6. Now let’s look at some pictures that make the sounds /p/ and /kw/. Which pictures start with a p and which pictures start with a q?

7. Now I want you to listen verrrrryyy careeeefully to me. I am going to say two different words and you are going to tell me if you hear the letters P or Q in each word.

- Do you hear /p/ in place or face?

- Do you hear /kw/ in queen or seen?

- Do you hear /p/ in point or joint?

- Do you hear /kw/ in quest or best?

8. Great! Now lets try some tongue ticklers with P and Q to help us remember the sounds that they make.  (Write tongue twisters on the board.)

- Here is our tongue twister for p.  Every time you hear /p/ say the sound really hard.

- Peter Piper picked a peck of pickled peppers.

- Here is our tongue twister for q.  Every time you hear /kw/ say the sound really hard.

                        - Be quiet, said the queen quickly, or I'll quarrel with your question!

9. Now lets practice writing p and q. Watch first as I write the letters on the board and I show you how to write them. 

- To write a lower case p start at the fence go straight down into the ditch, come up and put his chin on the sidewalk.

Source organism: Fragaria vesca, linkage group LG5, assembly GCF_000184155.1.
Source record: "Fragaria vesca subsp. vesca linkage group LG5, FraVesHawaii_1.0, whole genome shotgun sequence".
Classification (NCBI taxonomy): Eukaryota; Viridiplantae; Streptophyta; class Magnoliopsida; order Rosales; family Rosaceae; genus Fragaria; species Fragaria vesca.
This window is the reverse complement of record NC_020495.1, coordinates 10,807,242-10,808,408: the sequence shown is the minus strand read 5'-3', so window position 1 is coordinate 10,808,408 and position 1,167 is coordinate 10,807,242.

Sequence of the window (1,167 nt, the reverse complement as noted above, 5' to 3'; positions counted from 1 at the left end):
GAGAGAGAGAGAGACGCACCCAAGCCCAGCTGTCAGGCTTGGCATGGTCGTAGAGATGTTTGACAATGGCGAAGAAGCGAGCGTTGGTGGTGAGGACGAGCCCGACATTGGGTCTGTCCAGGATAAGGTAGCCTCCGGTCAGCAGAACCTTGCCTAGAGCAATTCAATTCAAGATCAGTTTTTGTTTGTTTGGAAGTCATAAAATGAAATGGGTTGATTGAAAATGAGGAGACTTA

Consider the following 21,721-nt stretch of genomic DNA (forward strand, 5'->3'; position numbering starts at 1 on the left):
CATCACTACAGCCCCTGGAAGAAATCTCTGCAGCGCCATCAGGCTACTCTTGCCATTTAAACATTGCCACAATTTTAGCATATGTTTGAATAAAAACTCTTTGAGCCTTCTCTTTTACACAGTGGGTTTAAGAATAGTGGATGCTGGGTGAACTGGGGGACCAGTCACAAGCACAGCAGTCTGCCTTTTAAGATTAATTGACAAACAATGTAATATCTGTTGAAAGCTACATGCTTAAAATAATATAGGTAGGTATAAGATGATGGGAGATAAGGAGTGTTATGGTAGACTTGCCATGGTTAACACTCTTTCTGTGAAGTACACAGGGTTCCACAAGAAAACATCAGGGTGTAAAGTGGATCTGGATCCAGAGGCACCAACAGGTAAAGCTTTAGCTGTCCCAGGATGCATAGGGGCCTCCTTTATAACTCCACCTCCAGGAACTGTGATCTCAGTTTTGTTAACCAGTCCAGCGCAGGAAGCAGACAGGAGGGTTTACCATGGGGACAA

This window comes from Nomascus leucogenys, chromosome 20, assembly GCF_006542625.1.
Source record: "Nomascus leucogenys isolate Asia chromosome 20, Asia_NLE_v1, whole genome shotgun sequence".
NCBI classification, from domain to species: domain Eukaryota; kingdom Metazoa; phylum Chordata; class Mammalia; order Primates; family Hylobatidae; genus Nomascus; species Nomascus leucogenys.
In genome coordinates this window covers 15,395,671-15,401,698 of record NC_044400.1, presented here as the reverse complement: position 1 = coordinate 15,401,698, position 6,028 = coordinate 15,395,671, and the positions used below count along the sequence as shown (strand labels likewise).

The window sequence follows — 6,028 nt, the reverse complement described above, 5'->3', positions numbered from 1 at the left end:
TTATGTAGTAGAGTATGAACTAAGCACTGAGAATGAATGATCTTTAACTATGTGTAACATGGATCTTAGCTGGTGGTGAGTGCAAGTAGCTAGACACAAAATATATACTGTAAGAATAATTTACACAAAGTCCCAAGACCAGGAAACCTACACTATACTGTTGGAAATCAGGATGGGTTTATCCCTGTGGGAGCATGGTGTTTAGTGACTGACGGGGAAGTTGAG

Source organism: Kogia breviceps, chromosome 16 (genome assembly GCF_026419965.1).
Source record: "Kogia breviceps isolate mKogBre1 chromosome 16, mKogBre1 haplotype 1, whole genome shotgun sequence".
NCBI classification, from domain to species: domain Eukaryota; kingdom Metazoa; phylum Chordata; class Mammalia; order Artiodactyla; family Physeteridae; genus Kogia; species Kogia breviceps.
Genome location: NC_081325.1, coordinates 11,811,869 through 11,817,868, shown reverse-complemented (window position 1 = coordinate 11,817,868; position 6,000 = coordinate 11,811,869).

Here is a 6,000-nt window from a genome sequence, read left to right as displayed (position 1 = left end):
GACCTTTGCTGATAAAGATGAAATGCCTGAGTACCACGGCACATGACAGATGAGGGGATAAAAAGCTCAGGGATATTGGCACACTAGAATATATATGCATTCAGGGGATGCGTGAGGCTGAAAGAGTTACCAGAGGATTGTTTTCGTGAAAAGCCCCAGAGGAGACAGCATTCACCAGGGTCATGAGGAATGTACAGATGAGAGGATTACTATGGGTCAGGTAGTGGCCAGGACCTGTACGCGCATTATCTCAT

- To write a lower case q start with an a, come down, and give the queen some curly hair.

10.  Now I want you to practice each letter 5 times.  When you finish you should have 5 little p's and 5 little q's.  I will walk around and check on how you are doing.  If you need help, raise your hand and I will come to you.

11. You all are doing an amazing job practicing and learning the difference between p's and q's.  Now I want us to sit in our reading circle area and read Stella, Princess of the Sky and Stella, Queen of the Snow
Book talk:  Stella loves playing.  All the time she imagines and make-believes.  Let’s look and read to see where Stella's adventures take her today. 

12. In each of these books we will hear words that start with p's and q's.  As I read the book I want you to listen closely.  Each time I say a word that starts with a p, raise the pink card.  Each time I say a word that starts with a q, raise the purple card.  Let’s try it and see how it works. I will then read the title and let the children practice holding up cards.

 Assessment:  The students will be evaluated and/or assessed based on their participation in the card activity.  They will also be evaluated based on their letter writing practice from earlier in the lesson.  Assessment with the card activity will be based on the children’s responses during the reading time (how many are correct and how many are incorrect).

Checklist for assessment

_____ Accuracy in distinguishing p and q in spoken words using cards
_____ Accuracy and neatness of letter writing practice
_____ Correct execution of directions during activities and practice


Lewis, Naormi (Fall 2006). Reading Genie. Retrieved February 26, 2007, from Dancing and Bouncing with Piglet Web site: http://www.auburn.edu/academic/education/reading_genie/invent/lewisel.html

Gay, Marie-Louise (2004). Stella, Princess of the Sky. Australia: Allen and Unwin.

Gay, Marie-Louise (2004). Stella, Queen of the Snow. Australia: Allen and Unwin.